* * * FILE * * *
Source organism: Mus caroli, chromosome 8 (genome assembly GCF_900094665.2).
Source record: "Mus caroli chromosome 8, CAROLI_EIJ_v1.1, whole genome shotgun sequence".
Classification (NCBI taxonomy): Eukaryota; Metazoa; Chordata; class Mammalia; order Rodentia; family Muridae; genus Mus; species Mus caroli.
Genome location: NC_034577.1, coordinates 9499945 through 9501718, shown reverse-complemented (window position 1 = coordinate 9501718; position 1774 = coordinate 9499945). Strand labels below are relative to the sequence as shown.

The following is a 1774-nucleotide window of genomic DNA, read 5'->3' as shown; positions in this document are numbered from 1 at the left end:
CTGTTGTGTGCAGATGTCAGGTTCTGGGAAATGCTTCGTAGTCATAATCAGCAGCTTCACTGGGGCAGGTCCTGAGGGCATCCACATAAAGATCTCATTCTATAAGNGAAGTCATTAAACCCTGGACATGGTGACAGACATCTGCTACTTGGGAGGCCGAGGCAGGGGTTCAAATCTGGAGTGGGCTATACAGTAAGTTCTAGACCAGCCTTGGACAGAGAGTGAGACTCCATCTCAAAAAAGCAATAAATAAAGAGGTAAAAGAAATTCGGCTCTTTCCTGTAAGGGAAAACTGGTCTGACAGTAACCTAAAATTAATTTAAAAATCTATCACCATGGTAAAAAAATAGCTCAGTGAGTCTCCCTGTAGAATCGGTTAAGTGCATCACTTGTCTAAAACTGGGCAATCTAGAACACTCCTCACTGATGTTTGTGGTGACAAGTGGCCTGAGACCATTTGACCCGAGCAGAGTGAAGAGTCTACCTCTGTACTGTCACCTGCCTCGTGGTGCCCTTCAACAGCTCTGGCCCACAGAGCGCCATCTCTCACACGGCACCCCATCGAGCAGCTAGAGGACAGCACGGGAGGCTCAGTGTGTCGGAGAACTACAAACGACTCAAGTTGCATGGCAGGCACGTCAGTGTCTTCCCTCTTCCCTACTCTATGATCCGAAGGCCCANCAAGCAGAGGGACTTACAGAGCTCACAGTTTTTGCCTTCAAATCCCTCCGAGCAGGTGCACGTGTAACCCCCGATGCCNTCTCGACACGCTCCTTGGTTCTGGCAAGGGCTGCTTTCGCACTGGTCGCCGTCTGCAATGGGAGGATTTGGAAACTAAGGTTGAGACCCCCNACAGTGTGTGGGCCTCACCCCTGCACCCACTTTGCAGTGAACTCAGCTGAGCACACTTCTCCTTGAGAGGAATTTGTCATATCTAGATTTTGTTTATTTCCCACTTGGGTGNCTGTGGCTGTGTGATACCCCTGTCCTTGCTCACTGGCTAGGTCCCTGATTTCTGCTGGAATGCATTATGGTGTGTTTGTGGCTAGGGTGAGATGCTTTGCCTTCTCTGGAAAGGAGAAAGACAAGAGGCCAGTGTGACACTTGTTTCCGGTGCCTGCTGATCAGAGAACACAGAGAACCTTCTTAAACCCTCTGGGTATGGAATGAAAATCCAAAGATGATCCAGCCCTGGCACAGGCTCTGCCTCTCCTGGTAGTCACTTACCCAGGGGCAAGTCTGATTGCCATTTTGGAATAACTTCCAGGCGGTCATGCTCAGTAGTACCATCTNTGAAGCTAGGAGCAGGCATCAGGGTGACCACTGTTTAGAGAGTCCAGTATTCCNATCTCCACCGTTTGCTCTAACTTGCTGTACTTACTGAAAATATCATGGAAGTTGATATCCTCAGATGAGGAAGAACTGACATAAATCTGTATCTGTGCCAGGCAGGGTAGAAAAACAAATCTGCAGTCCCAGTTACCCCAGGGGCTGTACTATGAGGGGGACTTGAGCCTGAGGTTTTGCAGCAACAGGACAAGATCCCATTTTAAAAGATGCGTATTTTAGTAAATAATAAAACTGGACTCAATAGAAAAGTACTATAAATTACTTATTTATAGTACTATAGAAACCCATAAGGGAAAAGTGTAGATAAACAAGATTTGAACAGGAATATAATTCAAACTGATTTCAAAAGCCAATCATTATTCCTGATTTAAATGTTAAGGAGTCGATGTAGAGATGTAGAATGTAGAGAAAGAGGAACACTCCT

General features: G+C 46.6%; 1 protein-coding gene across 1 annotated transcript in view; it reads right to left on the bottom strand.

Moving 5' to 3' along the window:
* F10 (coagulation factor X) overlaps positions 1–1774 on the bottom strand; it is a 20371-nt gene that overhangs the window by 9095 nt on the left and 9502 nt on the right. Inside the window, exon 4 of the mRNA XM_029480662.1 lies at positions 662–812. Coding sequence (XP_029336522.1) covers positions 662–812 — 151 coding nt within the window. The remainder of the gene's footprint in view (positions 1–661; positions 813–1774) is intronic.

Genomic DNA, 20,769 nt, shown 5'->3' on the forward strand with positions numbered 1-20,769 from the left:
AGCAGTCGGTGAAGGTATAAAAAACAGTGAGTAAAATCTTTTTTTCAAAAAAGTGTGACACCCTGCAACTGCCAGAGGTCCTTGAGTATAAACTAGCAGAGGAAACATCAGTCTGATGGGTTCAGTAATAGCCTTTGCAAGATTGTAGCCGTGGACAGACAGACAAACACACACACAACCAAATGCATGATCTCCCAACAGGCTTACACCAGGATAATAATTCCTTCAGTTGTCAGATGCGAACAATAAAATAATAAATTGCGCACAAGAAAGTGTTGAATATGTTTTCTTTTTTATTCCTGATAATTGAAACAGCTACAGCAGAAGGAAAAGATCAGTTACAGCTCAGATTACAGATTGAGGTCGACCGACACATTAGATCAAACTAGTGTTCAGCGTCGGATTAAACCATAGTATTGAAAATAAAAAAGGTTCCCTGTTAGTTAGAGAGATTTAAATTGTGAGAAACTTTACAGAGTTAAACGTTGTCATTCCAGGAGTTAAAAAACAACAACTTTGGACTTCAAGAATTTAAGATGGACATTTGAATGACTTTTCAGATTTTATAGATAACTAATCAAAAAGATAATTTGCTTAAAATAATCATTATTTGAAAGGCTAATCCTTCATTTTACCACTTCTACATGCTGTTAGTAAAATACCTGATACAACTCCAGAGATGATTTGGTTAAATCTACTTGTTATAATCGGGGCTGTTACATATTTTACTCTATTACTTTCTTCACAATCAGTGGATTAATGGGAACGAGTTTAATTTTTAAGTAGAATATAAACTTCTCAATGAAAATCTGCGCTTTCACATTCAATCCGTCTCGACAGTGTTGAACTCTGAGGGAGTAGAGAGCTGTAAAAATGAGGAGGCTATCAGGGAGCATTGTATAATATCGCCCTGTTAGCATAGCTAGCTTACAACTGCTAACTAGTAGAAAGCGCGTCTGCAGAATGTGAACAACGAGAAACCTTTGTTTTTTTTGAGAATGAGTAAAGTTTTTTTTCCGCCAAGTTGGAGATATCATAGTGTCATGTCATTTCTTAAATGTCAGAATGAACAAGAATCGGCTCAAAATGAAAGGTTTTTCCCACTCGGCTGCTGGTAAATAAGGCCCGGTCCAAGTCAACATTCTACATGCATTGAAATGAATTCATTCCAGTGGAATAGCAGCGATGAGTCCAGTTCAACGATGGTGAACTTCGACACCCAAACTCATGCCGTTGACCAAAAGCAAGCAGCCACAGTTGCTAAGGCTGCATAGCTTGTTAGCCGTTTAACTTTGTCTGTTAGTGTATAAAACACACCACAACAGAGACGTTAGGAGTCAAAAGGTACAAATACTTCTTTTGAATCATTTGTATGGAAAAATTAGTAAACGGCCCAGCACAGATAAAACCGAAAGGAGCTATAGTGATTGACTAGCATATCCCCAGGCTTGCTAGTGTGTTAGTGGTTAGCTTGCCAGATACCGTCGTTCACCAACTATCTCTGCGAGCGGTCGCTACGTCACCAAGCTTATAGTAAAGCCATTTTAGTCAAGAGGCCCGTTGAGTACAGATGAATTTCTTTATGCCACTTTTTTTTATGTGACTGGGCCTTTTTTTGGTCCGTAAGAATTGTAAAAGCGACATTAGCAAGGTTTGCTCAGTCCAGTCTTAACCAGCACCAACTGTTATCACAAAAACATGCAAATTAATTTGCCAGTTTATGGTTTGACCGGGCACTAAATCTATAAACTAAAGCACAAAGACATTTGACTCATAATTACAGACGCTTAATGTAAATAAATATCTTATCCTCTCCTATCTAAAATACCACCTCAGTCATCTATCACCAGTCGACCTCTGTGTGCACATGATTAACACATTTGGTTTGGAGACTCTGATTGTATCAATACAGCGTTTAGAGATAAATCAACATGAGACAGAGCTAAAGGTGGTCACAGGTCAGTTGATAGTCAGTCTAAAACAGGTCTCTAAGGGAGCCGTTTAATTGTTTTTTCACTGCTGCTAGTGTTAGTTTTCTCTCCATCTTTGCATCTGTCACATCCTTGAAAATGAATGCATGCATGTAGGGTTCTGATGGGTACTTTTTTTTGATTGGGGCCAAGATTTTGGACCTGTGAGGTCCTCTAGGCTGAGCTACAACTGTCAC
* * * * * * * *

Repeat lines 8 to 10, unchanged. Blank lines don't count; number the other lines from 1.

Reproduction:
Moving 5' to 3' along the window:
* F10 (coagulation factor X) overlaps positions 1–1774 on the bottom strand; it is a 20371-nt gene that overhangs the window by 9095 nt on the left and 9502 nt on the right. Inside the window, exon 4 of the mRNA XM_029480662.1 lies at positions 662–812. Coding sequence (XP_029336522.1) covers positions 662–812 — 151 coding nt within the window. The remainder of the gene's footprint in view (positions 1–661; positions 813–1774) is intronic.

Genomic DNA, 20,769 nt, shown 5'->3' on the forward strand with positions numbered 1-20,769 from the left: